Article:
'When he was small, when he would fall,
on sand or carpet he would lie
quite flat and still until he knew
what he would do: get up or cry.’
Documentary following writer and broadcaster Stephen Smith on the trail of Vladimir Nabokov, the elusive man behind the controversial novel and 1962 film, Lolita. The journey takes him from the shores of Lake Geneva to Nabokov’s childhood haunts in the Russian countryside south of St Petersburg to the streets of New York City and a road trip through the anonymous world of small-town America. Along the way Smith meets fellow Nabokov admirer Martin Amis and puts in a cheeky visit to Playboy’s literary editor who is publishing an extract of Nabokov’s last work.
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A Production for BBC
"Not knowing how to write, but sensing with my criminal intuition how words are combined, what one must do for a commonplace word to come alive and to share its neighbor’s sheen, heat, shadow, while reflecting itself in its neighbor and renewing the neighboring word in the process, so that the…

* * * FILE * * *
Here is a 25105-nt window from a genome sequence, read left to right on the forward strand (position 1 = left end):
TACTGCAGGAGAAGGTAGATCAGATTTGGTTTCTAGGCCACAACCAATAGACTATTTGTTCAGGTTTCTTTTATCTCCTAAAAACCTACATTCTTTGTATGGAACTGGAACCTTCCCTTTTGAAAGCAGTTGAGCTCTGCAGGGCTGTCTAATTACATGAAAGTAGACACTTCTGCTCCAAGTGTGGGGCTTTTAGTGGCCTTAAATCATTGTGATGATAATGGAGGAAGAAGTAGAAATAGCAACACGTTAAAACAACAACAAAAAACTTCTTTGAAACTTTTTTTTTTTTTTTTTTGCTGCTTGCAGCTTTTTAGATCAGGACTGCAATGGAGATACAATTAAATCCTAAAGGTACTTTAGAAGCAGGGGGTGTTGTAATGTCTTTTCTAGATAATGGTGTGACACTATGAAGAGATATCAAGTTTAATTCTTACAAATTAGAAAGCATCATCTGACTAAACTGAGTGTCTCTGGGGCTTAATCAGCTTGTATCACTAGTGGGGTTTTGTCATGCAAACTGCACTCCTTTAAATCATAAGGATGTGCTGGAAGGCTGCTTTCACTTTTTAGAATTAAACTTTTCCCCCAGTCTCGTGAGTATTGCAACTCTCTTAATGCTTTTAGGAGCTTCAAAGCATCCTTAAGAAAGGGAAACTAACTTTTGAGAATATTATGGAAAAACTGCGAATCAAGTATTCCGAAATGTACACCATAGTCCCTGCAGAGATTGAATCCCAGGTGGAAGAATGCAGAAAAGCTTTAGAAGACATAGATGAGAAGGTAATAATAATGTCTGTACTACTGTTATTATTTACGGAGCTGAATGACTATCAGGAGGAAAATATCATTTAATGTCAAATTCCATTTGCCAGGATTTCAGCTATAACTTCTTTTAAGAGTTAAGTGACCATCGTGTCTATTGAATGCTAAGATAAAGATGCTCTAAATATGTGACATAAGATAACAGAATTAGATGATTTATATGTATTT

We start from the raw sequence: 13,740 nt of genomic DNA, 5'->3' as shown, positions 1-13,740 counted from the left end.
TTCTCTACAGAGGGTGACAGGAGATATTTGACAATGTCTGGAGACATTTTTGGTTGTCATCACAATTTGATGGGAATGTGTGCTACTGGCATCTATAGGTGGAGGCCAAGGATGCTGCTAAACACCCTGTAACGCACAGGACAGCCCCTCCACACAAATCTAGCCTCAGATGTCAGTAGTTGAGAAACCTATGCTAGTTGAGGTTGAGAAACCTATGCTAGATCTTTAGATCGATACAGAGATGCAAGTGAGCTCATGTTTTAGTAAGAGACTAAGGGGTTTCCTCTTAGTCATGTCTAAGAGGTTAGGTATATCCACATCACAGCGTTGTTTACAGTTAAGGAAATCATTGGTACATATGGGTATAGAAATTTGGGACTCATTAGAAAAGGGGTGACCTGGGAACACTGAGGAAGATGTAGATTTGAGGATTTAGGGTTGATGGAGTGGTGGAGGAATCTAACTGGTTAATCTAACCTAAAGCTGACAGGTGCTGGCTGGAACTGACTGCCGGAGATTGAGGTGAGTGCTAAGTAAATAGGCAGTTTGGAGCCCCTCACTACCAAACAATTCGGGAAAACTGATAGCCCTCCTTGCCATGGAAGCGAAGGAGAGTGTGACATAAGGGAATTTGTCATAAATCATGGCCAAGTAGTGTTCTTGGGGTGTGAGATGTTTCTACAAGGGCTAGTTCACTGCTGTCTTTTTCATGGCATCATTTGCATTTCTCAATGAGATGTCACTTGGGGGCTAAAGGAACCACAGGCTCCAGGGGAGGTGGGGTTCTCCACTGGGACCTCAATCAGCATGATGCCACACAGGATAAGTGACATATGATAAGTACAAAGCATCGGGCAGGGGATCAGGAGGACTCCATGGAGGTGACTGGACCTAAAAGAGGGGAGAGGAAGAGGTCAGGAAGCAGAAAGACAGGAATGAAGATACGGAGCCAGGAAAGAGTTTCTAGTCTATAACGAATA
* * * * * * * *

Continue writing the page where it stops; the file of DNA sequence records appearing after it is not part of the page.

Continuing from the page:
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"Lolita" for The Collective Magazine Photo’s by Brian Sassmann:
- “Night is always a giant but this one was especially terrible.”
- “Perhaps if the future existed, concretely and individually, as something that could be discerned by a better brain, the past would not be so seductive: its demands would be balanced by those of the future.”
- “This is, I believe, it: not the crude anguish of physical death but the incomparable pangs of the mysterious mental maneuver needed to pass from one state of being to another. Easy, you know, does it, son.”